The smooth, hard, consistent surface finish of the coatings means they continue to provide excellent corrosion protection even after being formed or bent after coating. They also provide an excellent base for subsequent painting or powder-coated finishes.

Success with Zn-Ni Coatings

Zn-Ni coatings can provide a much higher degree of substrate protection, which means they can resist the stresses that inevitably shorten the working life of everything from equipment with moving parts to buildings and infrastructure. Some industries, including automotive and aerospace, have already widely adopted these coatings. Others, such as manufacturers of construction and agricultural equipment and electrical transmission structures, are beginning to take advantage of them to protect the value of their products. Agricultural and construction equipment is continually exposed to weather and often to corrosive fertilizers, herbicides, and road chemicals. These are large, expensive pieces of equipment that often sit for long periods yet need to be ready to jump into action without unexpected maintenance.

Zn-Ni coatings are ideal for applications where corrosion protection is essential, from automotive, agricultural, and construction equipment to electrical transmission equipment, as well as bolts and fasteners on bridges and other structures exposed to weather. In SAE J2334 Cyclic Corrosion tests, a much more stringent test than a simple salt test, parts coated with Zn-Ni outperform zinc coated parts by a factor of four. This level of protection on bolts securing a bridge girder could extend the life of that critical part by a factor of years.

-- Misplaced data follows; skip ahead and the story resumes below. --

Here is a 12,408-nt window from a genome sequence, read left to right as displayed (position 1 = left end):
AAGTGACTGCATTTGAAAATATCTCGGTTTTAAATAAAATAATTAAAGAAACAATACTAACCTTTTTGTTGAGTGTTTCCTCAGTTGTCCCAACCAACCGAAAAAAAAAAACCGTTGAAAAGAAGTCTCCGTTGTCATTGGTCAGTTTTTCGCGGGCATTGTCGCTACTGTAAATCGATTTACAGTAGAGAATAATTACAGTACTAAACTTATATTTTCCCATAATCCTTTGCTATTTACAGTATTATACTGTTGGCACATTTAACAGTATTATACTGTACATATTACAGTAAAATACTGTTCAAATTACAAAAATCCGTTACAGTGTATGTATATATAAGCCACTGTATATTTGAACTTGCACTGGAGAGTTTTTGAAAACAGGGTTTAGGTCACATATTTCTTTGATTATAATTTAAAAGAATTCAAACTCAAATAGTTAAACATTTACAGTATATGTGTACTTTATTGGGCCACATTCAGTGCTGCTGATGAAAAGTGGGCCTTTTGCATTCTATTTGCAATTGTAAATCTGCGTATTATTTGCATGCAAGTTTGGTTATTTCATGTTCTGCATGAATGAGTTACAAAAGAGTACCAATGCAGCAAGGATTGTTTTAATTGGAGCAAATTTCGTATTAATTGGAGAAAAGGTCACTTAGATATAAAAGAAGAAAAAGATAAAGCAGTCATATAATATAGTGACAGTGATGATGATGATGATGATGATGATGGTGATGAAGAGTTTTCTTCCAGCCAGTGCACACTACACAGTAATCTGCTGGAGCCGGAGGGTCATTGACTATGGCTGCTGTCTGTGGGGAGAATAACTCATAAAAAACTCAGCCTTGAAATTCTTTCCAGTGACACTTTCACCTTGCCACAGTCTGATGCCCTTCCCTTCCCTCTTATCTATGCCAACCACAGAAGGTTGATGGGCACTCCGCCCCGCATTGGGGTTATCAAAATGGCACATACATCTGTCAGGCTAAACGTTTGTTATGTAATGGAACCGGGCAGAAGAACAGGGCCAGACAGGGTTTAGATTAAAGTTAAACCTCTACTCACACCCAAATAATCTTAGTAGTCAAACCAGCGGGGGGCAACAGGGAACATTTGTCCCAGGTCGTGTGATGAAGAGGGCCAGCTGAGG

As European and American regulators require longer life for vehicles, Zn-Ni provides a significant advantage for manufacturers by protecting parts from corrosion. Similarly, as aging infrastructure is replaced or repaired, the use of these coatings on fasteners and other structural elements helps ensure longer life for those structures.

Automotive manufacturers and their component suppliers have been pioneers in adopting Zn-Ni coatings. They have begun applying them to the undersides of hoods and other engine-compartment structures to protect them from the heat, as mentioned earlier. They also coat fasteners used in wheel wells and other exposed areas of vehicles requiring increased abrasion and corrosion protection. This extends the life and appearance of those parts and reduces warranty claims. This is a significant benefit as warranties continue to cover vehicles for longer and longer periods.